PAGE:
Economically, it is willing to go the extra mile to join any initiative such as the AAGC to provide alternatives to the developing world which is in dire need of investments. By all indications, Japan will not bow down the aggressive stance of China in its areas of interest.


4. Do you agree Taiwan faces a lengthy—and growing—list of challenges, both internal and external. How can international community help Taiwan in meeting these challenges?

By all indications Taiwan is going through a very tough period which is testing its strength. Taiwan is clear that any of its efforts to stand on its own can only be achieved with the support of the USA and other players. Many of the wrongs of the past which allowed PRC to replace Taiwan in many international institutions including UNSC, unfortunately cannot be undone immediately. However, a small country like Lithuania has demonstrated its resolve by allowing Taiwan to set up an office in Lithuania earning the wrath of China. This should be the template adopted by those who want Taiwan to continue as an independent country that is to be integrated in the global systems. Organisations such as ICAO, WHO and others which are important for the world need to allow Taiwan to be a member. Taiwan has proven technical ability and infrastructure to meet the advanced technical needs of the world be it semiconductors or modern resilient systems.

The QUAD is already looking at the Resilience Supply Chain Initiative (RSCI). There is also an effort to provide benign alternatives to the BRI through the Blue dot network, an initiative led by USA. These need to have Taiwan actively involved and to support the aspirations of its citizens who do not want to be under subjugation of China needs to be respected. It is also obvious that the USA is central to the discussions on Taiwan and any slackening of support by the USA to Taiwan would be an opportunity for China to usurp Taiwan and its people. The leaders of the free world have a great responsibility to ensure that China does not have its way, more so, when the Taiwanese people have lived and administered themselves in a democratic manner independently since the move to Taiwan (then Formosa) to escape communism. The rest of the world has a responsibility to correct the wrongs of the past.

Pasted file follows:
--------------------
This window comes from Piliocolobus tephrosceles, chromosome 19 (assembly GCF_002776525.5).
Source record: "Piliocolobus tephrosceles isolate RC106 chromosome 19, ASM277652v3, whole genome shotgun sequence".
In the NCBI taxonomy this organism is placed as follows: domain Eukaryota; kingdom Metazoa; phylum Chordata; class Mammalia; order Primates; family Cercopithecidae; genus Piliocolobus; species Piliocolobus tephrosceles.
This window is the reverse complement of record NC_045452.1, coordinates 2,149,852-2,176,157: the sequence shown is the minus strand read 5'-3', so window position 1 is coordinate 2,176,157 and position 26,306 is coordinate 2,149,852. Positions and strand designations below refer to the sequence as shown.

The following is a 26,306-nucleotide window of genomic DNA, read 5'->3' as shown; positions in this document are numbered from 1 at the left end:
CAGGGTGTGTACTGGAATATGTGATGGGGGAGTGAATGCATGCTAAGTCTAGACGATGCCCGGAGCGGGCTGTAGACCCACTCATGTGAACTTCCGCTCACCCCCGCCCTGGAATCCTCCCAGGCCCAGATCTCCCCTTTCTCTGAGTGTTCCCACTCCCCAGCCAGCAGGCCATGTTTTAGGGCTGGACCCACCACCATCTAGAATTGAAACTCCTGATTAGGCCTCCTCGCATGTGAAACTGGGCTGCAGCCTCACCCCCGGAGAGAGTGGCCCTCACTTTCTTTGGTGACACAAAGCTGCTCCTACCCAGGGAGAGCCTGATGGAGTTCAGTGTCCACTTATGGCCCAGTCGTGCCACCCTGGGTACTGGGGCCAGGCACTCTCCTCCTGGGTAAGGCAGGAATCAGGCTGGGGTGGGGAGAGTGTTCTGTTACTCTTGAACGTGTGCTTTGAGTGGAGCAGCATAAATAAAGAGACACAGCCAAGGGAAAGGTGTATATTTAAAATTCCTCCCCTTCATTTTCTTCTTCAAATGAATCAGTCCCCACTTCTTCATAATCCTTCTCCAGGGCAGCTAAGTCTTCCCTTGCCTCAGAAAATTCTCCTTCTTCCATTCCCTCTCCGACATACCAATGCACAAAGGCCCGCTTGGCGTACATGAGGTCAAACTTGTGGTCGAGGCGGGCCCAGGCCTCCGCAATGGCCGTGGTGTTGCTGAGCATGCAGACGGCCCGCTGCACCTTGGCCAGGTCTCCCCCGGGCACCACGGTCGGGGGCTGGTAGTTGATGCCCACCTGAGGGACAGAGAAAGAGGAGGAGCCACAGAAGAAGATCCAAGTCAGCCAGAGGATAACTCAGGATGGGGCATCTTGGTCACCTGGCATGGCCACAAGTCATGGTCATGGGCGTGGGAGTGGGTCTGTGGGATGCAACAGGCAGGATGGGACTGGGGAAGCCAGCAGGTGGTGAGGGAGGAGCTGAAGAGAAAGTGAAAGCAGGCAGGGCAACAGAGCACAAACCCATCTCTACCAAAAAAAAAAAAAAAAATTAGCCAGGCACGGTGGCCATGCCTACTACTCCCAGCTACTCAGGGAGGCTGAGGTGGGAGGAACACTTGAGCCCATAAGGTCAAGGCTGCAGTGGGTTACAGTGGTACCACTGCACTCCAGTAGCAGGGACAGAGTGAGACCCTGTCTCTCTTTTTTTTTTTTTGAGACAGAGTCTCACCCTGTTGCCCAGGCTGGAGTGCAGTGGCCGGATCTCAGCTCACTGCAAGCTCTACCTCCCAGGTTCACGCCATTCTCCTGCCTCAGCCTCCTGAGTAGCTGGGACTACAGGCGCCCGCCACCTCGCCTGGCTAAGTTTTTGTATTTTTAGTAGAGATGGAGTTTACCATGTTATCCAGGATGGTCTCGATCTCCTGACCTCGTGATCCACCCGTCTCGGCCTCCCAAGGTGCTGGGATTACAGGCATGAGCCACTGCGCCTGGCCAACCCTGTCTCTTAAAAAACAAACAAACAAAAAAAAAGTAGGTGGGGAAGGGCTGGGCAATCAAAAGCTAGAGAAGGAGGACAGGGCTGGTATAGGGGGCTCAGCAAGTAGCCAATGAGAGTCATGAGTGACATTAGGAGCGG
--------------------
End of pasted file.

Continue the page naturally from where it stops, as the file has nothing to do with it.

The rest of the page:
5. It’s said: India risks China’s wrath for stronger ties with Taipei. Do you agree?

Whether India has stronger ties with Taipei or otherwise, China does not have a favourable equation with India as demonstrated post Covid when China unilaterally tried to redraw the border and has been applying pressure along the border. India should not be worried about whether its increasing engagement with Taipei would anger China. If it is not relations with Taipei, it is the QUAD, non-endorsement of BRI by India, or Arunachal Pradesh or any other invented reason that will make China angry. It is this needless pandering to China’s ways that has brought India to this state and there is no need for India to go out of its way to please China which does not have any positive benefits for India.

So, it is for India to stand firm on all these issues as it has done in the past and not come under any undue pressure despite the threat of war. Both the countries do not want war while being prepared for one. The failure of the border talks including the recent fourteenth round of talks is illustrative of the unreasonable stand of China which has violated all agreements of the past on peace and tranquillity along the border. There is a harsh winter ahead with some 60,000 troops amassed on both sides. So, India along with the USA and other democracies will need to stand firm on the issue of independent Taiwan and engage more freely with Taipei which offers many advantages for developments in S&T, investments, exchange of students, training, and manufacture of critical technology components. India hardly needs to worry about whether China would be angered with increased engagement of Taiwan when there are multiple long-term benefits for India’s growth and prosperity.


(Commodore (Retd) R. S Vasan, Former Regional Commander Coast Guard Region East, Indian Navy and is currently the Director-General of  Chennai Centre for China Studies and Regional Director National Maritime Foundation Tamil Nadu Chapter. The views expressed in the interview are personal and do not reflect the view of C3S or the Government of India.)

10 views0 comments
LATEST
bottom of page